Writer: Ron Marz
Artist: Edison George
Colors: Parasuraman A.
Letters: Sudhir B. Pisal
Cover artist: Luke Ross
Editor: Gotham Chopra
Publisher: Virgin Comics
Price: $2.99 US
Though unfortunately sharing a title with a recent cosmic super-hero adventure published by Marvel Comics, this new Virgin Comics property — created by self-help guru Deepak Chopra — is an oddly grounded story about loss and desperation, with touches of mystery and spirituality to keep the plot moving along. After reading this first issue, I honestly have no idea what’s going on, but Ron Marz’s script is effective enough that I want to know and am eager to discover what happens next. Artist Edison George’s work is new to me, but his storytelling is solid. There’s something of a Twilight Zone riff at play in the story, and like many other Virgin releases, the script and plot also immerse the reader in Indian culture, fortunately in an accessible, gradual manner. Virgin’s comics have run hot and cold for me, but after sampling this introductory issue of Beyond, I’d have to say it’s the one of the publisher’s stronger offerings, second only to the recently relaunched Dan Dare.
The world finds itself plagued by horrific violence, and as news agencies postulate which terrorist organizations are responsible for which attacks, they’re unaware that it all started three months ago when an American businessman’s wife went missing during a business trip/family vacation to India. As husband Michael and teenage son Ty desperately search for the woman, they soon discover that something strange is going on beyond a simple missing-persons case. Ty has come into possession of a comic book that details their plight and search, filling pages in as they progress through the city. And Michael has a vision of a door that isn’t there, a portal to a different world and a different point of view that holds the secret to what happened to his wife and what’s about to happen to the entire world.
Edison George does some excellent work with the visuals for this book. His style reminds me a great deal of that of Igor (Smoke) Kordey, though there are a couple of moments when his art is also reminiscent of Chas (Animal Man) Truog’s work. George excels when it comes to bringing the exotic Indian backdrop to life, and along with Parasuraman A.’s colors, his somewhat rough style also conveys the hot, humid qualities of the environment as well. The colors also add a lot of energy and mystique to the “special effects,” reinforcing the cosmic/spiritual tone of the story without sacrificing the more down-to-earth core of the characters.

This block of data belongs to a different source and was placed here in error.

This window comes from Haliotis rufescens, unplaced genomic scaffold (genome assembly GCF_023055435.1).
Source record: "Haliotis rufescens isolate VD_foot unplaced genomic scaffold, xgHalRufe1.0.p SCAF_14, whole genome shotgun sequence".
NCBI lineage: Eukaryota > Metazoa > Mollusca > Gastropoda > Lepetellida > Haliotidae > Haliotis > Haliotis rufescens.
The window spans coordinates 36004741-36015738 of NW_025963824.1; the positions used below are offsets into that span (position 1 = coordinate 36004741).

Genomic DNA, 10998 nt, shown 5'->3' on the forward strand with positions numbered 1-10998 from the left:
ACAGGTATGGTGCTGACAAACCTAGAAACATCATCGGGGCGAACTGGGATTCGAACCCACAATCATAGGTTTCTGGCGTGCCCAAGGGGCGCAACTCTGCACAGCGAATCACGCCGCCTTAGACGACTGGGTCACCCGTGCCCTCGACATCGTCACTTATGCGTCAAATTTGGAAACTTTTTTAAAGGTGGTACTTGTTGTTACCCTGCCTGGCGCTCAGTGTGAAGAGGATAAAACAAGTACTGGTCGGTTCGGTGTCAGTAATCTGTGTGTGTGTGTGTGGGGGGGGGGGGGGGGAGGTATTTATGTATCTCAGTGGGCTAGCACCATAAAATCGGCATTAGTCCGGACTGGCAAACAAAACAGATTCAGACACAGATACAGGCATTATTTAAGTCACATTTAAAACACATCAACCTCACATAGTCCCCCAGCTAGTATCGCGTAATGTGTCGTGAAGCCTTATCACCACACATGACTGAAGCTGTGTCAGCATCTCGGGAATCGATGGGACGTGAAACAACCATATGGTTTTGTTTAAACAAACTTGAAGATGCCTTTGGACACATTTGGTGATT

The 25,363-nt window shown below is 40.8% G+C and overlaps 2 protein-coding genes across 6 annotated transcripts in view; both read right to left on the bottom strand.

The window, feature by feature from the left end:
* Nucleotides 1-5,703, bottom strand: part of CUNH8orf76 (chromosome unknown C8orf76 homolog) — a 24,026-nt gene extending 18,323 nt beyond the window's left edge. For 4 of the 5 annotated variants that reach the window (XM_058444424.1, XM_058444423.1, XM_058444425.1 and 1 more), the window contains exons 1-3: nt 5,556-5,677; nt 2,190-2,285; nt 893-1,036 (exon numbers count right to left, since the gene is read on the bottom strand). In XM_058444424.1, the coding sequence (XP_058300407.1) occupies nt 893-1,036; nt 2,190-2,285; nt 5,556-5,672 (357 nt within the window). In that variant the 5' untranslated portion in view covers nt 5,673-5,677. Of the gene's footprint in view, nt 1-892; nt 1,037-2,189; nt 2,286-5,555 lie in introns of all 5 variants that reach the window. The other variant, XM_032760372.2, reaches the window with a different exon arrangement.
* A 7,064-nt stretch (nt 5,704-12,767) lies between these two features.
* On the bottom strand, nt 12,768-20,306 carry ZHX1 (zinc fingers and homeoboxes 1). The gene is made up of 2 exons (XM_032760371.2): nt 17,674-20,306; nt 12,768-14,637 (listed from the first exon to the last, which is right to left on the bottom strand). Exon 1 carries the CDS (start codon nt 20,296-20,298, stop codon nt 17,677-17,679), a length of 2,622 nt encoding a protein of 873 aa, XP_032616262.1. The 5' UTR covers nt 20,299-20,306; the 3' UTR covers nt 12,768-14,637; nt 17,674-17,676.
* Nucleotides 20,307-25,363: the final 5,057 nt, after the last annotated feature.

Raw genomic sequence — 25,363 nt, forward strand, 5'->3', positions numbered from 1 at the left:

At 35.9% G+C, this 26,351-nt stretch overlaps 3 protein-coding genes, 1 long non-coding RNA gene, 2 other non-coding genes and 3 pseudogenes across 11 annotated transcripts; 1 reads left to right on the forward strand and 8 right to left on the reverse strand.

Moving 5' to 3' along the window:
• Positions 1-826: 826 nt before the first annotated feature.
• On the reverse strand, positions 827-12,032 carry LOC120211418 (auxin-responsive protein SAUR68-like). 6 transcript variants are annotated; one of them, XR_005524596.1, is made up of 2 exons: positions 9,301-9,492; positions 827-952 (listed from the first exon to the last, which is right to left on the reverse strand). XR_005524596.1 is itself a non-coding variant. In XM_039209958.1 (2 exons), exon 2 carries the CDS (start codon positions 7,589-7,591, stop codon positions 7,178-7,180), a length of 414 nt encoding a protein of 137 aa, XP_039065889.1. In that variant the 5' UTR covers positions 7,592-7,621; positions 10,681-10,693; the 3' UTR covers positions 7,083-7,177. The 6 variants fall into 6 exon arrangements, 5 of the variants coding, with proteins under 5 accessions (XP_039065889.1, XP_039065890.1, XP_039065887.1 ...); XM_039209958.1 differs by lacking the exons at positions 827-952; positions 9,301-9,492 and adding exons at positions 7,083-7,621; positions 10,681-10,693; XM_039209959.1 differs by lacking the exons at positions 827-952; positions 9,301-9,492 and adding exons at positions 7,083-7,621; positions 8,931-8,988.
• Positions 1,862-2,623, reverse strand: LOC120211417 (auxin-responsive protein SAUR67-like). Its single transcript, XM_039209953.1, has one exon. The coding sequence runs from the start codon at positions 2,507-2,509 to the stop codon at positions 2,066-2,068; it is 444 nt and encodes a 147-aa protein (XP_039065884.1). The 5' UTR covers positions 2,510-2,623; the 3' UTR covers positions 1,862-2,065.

Luke Ross’s cover is lovely, but it goes awry in a couple of respects. First of all, his vision of the hero of the story, Michael, isn’t at all consistent with what we see inside the comic book. Furthermore, the transformation of his leg as he passes through some kind of portal would seem to spoil events in future issues. It certainly looks as though Michael will change into some kind of armored warrior hero when he crosses over to the other world that’s hinted at in this debut issue.
While I enjoyed the Indian cultural elements in this story, I’m at a loss to understand why it plays such a prominent role in so many of Virgin’s releases. It seems like the publisher is putting all of its eggs in one nation’s basket. Mind you, I understand it’s likely trying to carve out a niche that’s pretty much untouched in the Western comics market and take advantage of a huge potential audience overseas, but I’m left with the impression (though perhaps not an entirely accurate one) that there’s not a lot of diversity in the Virgin line.
What makes this story work is the characterization. Anna and Michael make for a nice balance. Michael is a jerk up until the moment his wife disappears, so Anna’s fascination and appreciation of the cultural and physical beauty around her is vital not only for us to enjoy her as a character, but her husband as well. Her kind and happy attitude tells us that Michael wasn’t always the career-obsessed crank he seems to be initially. When he’s forced to evaluate what’s really important, his devotion is clear. I’m not sure what to make of Ty yet, but his willfulness, tempered with a touch of innocence apparent in his ease in believing the impossible, make for an intriguing player in the drama. 7/10
Note: This comic book is slated for release May 28.